The facts have not gotten any more reassuring for patients of Alzheimer's disease and their families.
In Los Angeles County alone, according to a study conducted in February by Westside Independent Services to the Elderly, 39,000 patients in skilled nursing homes are Alzheimer's patients. Nationally, Alzheimer's is the fourth leading cause of death behind heart disease, cancer and stroke. It affects close to 3 million Americans yearly, 20% of those older than 65. And, according to projections of the Health Care Financing Administration, $78 billion will be spent by 1990 to institutionalize these patients--costs that are expected to increase substantially by 2000 when nearly two-thirds of the U.S. population will be older than 50 and at risk of being stricken with Alzheimer's disease.
There is no known cause or cure for the disease, which simply is described as a process of mental deterioration. Patients lose their ability to communicate, to remember, to reason, to care for themselves but remain physically strong and healthy.
However, if the situation seems desperate--it no longer, agree people on the scene, seems quite so hopeless.
--The 10-patient unit and garden especially designed for Alzheimer's patients that is being dedicated today at the Motion Picture and Television Hospital in Woodland Hills. The little things are most impressive here: homey, flower-print wallpaper in every room and along the hallways, patients encouraged to bring furniture from home, the removal of handsome beveled-edged mirrors above the sinks because psychologists said the double image could be confusing. Given the Alzheimer's patients well-known predilection for wandering, the enclosed garden has about one-quarter-mile of footpath, much of it along an attractively fenced, man-made stream, past an aviary and a wishing well.
--The availability of respite care in addition to its already existing day-care program at Casa Colina Hospital for Rehabilitative Medicine in Pomona. Patients can stay from several hours to a month, giving their caretakers or relatives a break to re-energize or to handle other family crises.
--The John Douglas French Foundation has finalized an agreement with National Medical Enterprises and Los Alamitos Medical Center for an Alzheimer's facility there. Ground-breaking plans are expected to be announced this summer. Earlier negotiations with Memorial Hospital of Long Beach are on hold.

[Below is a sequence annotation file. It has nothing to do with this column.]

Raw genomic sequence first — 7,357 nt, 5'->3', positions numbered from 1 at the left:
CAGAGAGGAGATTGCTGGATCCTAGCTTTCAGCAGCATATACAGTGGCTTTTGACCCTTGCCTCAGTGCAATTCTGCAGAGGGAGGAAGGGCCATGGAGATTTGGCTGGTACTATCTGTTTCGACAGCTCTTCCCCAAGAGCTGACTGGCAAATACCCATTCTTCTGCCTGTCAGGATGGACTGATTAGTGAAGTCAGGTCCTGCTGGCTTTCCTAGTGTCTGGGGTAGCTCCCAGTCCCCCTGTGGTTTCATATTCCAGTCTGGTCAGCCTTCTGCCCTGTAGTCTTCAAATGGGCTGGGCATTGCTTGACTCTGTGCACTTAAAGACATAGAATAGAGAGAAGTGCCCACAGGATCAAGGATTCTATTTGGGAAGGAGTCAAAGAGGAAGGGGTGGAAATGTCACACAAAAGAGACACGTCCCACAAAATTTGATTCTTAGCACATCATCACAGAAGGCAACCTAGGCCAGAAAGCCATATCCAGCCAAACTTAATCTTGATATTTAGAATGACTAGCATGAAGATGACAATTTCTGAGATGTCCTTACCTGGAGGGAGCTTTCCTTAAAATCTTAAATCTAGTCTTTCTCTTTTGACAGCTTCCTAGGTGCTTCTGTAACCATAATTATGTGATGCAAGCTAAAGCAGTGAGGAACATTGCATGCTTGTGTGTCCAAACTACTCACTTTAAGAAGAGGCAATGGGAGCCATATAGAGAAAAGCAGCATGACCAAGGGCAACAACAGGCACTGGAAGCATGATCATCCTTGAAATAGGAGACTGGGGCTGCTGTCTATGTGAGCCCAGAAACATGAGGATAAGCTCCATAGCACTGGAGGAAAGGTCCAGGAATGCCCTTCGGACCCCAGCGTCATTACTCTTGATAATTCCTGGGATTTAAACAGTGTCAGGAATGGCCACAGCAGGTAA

--The new umbrella program initiated by the Los Angeles County branch of Alzheimer's Disease and Related Disorders Assn. to increase the number of adult day-care centers willing to accept Alzheimer's patients. The program provides funding for such needs as security guards or new fences to make a center Alzheimer-practical.
More Media Attention
What's happened, said Stephanie M. Goor, executive director of the association, is "the silent epidemic is no longer silent. Just look at the TV and radio media alone. We've been on Michael Jackson, Art Ulene has talked about us, Phil Donahue spent an hour on the subject. Alzheimer's disease has made the cover of Newsweek. It's been in Vogue, McCall's, Time. And 'Do You Remember Love?' (the film starring Richard Kiley and Joanne Woodward about a woman with Alzheimer's disease) certainly didn't hurt."
Indeed, said Tom Porter, consultant to the Assembly Special Committee on Medi-Cal Oversight, "There's a definite trend for attention for the elderly."
The reality is that the American population is aging faster than it's increasing, he said, and "given the high risk of disease associated with aging, people are coming to recognize the need for long-term care over an extended period.
"The traditional societal response, at least in America, has being reimbursement for institutional years. But over the last 10 years, there have been studies, a real effort to find alternatives."
And Alzheimer's disease, because of all the attention it has received, said Porter, has been the "flagship" for a new set of programs and attitudes.
New Programs Under Way
Dr. Steven Zarit, associate professor of gerontology and psychology at USC's Andrus Gerontology Center and co-director of clinical core at the Alzheimer's Disease Research Center of USC, ticked off the specifics.
"Suddenly attention is being given to the development of special units in institutions for Alzheimer patients. There's belated recognition that their needs aren't being met at home."
Any common characteristics to these units?
"No, but there should be. One thing a facility ought to characterize is a physical design so its patients can wander, where they can get rid of all that energy they have. And there should be a tolerance for the patients who are awake at night in terms of staff programs and foods. There needs to be a recognition that Alzheimer's patients get off our clock.